has to be overhauling the debt-based money system, where government and local 
communities are free to create more debt-free money into the economy while 
regulating commercial bank lending. Taxpayers would be saved immense sums of 
interest, discounts and exchanges, and the relief of price inflation (not least 
regional disparity of property prices) would form the basis of a more stable 
system and less pressurised economic environment.

The second essential pre-requisite to adoption of LVT must be a strong, 
consistent and properly regulated planning system, because without a good 
planning system LVT, could be harmful.  For instance, if LVT replaced existing 
council taxation to become a more sophisticated means of redistributing 
benefits to the wider community, with exemptions for land designated for 
affordable housing, the planning process would need to be further tightened up, 
and the definition of what constitutes "affordable housing" would need to be 
explicitly defined.  In terms of agricultural land, LVT could be an effective 
stick to beat intensive agriculture, to accompany the carrot of 
grants/financial assistance for transition to labour intensive environmental 
friendly farming / farming geared to localised supply.

The first argument in favour of Income tax rather than LVT is that it is a tax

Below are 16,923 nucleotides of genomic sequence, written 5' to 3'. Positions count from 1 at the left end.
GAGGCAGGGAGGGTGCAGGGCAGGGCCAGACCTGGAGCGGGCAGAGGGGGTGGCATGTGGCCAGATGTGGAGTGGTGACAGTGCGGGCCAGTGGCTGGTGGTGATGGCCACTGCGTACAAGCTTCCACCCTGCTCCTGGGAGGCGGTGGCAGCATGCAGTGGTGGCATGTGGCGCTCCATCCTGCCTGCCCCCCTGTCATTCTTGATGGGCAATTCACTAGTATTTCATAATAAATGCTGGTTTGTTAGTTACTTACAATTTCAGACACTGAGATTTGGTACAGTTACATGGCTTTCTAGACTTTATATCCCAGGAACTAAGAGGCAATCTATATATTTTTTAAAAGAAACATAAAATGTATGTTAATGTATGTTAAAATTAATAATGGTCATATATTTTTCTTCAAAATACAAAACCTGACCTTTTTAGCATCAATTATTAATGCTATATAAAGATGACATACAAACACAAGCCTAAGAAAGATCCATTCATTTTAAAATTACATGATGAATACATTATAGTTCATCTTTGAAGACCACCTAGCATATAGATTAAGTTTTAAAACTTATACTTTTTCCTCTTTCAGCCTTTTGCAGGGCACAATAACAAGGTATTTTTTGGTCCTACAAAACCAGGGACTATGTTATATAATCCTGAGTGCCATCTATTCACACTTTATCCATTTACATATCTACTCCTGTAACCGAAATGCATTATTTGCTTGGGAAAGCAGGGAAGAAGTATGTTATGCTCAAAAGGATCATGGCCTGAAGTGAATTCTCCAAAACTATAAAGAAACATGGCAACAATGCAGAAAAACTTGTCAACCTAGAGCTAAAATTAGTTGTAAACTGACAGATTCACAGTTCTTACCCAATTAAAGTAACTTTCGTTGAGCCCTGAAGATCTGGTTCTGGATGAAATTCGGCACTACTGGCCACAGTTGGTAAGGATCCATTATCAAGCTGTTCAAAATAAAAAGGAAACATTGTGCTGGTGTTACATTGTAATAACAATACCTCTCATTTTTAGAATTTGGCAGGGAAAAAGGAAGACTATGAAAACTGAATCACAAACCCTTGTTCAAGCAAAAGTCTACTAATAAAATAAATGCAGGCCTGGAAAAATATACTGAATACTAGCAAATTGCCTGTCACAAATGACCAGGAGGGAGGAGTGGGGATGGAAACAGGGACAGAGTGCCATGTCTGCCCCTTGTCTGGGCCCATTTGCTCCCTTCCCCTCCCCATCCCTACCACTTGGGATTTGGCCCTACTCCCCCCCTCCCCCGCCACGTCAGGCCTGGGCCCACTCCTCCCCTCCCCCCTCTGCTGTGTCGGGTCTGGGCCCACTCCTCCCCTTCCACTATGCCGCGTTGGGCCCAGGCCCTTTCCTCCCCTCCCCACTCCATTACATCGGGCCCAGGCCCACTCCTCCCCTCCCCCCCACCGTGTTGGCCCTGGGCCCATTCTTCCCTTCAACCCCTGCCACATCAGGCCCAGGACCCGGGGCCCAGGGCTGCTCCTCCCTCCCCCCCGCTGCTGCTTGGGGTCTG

on actual wealth as opposed to LVT, which is a tax on potential wealth.  That 
said, there must be a case for incorporating elements of LVT to break up large-
scale land holding and “betterment”. The last time betterment was used in the 
UK was under the Labour government of 1967, where a betterment levy was set at 
40% by the Land Commission; it was abolished by the Conservatives in 1971.

I personally am wary of the universal applicability of LVT, considering the 
best first tax to be the Uniform Business Rate, which most obviously falls on 
wealth creators.  Henry George’s ideas, if put up-to-date in the modern-day 
context of the international market-place, would show them up to be inadequate 
solely on their own, in the face of the massive tax revenues that are gained 
from business and high-income streams.  However, I am encouraged to learn from 
someone who knows more about LVT that if properly implemented, it would not 
apply to smaller land-holdings below a certain size.   And, as well as this, 
since it was suggested to me that LVT would only work if implemented alongside 
a universal basic-income scheme, then smallholdings would effectively get 
their “housing-benefit” equivalent in this form. This is a far simpler 
explanation than where you say:
(Point-3) “If the rent were collected centrally and redistributed equally to